- “Your profits are determined by how high your expenses are, so it is your goal to minimize your expenses as much as possible. Now, I'm not talking about skimping on value, if there are certain materials that you need that are the highest quality materials. I'm not talking about cutting expenses by cutting quality. I'm talking about cutting expenses by cutting waste, by cutting shelf life, by cutting things sitting on the shelf that you're not using or may never use, and also price checking. If you can get the same product from a different vendor and it’s exactly the same thing, why would you pay more money for it?” (13:43—14:34)
- “Think of your collections as a bathtub, and your patient payments go in the bathtub and your insurance payments go in the bathtub. But there is that drain — your write-offs and discounts, or courtesies — that's letting the money out of the drain. So, the more you let out, the less collections there are there.” (15:19—15:51)
- “When I started working with [Bassim Michael], the first thing he told me was, ‘Dr. Gorczyca, get your own mail. Do not have the front desk get your mail. You get your own mail, you go through everything in your mail, every invoice, every insurance payment, and you look over that mail, and then you give it to your financial coordinator.’ So, I started doing that. And it was quite an educational process for me because, immediately, I found a lot of surprises. I found some services that I had ended that I was still being charged for that I didn't even know about. I found some invoices that had errors in them. I found invoices that weren't even for my office. They were for the office next door, or for another orthodontic office.” (16:18—17:15)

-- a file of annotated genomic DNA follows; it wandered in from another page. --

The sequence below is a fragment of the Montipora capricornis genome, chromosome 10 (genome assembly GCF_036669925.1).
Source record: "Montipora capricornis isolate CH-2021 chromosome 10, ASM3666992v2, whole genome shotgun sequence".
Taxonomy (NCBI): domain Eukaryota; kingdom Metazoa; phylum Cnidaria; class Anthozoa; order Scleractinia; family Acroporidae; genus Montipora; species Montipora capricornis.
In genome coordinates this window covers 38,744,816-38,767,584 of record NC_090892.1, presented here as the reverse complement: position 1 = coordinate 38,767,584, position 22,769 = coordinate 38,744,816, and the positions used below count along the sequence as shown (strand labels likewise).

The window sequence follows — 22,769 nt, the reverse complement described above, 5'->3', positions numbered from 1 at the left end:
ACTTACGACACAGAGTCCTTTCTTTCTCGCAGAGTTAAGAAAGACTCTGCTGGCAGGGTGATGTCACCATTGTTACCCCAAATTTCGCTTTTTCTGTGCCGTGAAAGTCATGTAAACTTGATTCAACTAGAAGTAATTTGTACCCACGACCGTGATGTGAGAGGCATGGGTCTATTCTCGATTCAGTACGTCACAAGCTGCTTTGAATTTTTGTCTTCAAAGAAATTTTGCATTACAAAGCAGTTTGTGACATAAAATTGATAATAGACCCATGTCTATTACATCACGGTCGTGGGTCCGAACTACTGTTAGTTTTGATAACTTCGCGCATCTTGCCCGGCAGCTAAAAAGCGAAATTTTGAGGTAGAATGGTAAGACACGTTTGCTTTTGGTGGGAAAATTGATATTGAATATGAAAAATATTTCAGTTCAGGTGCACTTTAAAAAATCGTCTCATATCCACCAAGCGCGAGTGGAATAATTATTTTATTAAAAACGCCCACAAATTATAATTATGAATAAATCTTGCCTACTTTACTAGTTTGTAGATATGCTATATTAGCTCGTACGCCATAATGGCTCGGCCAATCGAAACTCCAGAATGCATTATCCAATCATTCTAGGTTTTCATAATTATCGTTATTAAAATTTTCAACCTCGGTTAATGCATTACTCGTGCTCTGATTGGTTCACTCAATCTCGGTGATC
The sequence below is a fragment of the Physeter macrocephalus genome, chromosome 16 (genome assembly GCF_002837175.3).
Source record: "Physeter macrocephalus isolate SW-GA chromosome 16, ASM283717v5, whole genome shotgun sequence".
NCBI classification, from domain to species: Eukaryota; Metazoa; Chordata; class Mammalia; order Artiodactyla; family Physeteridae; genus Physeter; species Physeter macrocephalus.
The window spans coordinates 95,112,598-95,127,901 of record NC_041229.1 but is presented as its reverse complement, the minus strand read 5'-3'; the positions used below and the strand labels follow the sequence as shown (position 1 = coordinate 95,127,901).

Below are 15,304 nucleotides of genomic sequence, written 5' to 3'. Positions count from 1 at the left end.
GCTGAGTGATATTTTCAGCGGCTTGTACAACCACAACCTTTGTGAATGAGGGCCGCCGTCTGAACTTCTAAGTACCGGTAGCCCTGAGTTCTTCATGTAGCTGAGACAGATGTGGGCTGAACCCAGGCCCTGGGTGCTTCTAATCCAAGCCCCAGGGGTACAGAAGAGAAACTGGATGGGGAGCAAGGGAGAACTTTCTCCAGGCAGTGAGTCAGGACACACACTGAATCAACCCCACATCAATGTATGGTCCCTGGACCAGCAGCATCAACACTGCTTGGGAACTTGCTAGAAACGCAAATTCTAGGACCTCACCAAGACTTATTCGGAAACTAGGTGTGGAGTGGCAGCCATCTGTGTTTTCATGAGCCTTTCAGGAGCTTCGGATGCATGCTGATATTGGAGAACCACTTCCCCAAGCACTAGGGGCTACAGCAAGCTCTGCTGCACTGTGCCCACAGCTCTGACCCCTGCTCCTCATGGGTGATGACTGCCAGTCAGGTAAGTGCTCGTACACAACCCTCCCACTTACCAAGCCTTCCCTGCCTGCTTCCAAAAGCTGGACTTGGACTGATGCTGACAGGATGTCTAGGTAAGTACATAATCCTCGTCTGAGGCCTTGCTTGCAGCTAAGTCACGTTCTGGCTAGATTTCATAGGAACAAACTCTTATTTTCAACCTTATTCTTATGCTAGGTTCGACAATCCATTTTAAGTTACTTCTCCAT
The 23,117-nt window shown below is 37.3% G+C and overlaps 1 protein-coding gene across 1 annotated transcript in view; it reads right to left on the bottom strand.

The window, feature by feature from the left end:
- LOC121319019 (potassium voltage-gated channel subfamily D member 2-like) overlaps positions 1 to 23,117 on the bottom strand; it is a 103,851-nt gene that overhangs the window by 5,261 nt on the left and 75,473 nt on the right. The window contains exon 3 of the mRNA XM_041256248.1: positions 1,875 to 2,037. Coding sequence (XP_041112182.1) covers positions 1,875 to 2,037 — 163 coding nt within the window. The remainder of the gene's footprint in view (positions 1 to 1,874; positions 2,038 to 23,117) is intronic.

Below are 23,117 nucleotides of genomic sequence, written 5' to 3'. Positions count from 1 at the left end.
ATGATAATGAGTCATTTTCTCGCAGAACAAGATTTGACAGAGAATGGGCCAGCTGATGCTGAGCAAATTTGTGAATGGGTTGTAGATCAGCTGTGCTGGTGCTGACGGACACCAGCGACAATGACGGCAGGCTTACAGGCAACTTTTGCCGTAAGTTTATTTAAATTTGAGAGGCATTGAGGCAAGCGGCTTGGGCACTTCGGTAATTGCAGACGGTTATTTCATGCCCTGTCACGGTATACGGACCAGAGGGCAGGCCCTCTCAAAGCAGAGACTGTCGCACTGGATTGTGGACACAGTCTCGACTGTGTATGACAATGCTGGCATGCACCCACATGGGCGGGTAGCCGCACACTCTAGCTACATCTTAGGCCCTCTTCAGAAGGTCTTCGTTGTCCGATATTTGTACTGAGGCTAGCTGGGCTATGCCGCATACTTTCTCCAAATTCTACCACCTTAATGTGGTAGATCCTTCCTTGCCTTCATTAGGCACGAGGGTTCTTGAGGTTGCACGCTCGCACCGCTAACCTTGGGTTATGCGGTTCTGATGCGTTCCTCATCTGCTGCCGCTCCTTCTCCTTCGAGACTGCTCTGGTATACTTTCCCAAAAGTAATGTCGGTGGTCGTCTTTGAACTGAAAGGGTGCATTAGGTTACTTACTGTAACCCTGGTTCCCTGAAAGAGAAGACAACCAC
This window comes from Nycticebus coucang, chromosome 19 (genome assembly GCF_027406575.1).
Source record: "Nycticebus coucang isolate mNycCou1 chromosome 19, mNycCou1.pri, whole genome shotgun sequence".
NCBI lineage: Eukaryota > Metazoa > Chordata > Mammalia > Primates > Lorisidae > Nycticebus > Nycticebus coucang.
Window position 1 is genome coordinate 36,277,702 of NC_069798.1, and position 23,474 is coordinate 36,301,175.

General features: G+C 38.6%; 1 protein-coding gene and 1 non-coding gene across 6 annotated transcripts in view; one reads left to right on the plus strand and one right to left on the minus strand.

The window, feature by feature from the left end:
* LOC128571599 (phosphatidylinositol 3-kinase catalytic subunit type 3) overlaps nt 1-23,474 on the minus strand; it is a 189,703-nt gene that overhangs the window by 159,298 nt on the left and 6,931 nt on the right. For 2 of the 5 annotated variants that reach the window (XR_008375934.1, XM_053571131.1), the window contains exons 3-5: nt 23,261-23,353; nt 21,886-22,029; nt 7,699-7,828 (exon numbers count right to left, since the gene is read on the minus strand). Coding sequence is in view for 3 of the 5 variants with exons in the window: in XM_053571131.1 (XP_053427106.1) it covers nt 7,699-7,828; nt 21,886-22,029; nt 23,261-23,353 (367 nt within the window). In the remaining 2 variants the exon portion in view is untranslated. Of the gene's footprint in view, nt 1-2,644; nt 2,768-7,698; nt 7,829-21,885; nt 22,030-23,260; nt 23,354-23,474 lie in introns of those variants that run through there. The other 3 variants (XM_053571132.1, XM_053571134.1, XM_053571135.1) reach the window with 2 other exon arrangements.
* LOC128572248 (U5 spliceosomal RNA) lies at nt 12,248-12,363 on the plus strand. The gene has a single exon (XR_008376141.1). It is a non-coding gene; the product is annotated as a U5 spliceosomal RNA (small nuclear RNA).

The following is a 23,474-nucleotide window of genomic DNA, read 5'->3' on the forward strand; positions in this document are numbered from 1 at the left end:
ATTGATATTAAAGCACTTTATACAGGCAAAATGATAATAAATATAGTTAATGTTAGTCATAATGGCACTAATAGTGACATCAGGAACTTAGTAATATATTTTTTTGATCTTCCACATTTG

- “If you're using a credit card, the best credit card you can get is from your bank. So, my credit card is from Wells Fargo. And should anything go wrong with that, which I hope it never does, because I always pay my credit card bill first, but if it ever did go wrong, it’s 7.5% interest, versus a commercial credit card is between 12.99% interest, and it can go up as high as 21% interest. So, you’ve got to get the best credit card that you can.” (19:00—19:45)
- “Another wonderful thing that I did recently that has been very helpful for my office is, I got my ordering assistant her own credit card at Wells Fargo. And her credit card has a limit of $1,500. Now, the reason I think that's wonderful is that when she is paying for things with the credit card, first of all, she has a better feel for how much things cost. She has a better feel for how big the orders are, and she has a limit. So, variable costs are the next category of things; you want to have control of your variable costs and a feel for how much you're spending on that.” (19:46—20:37)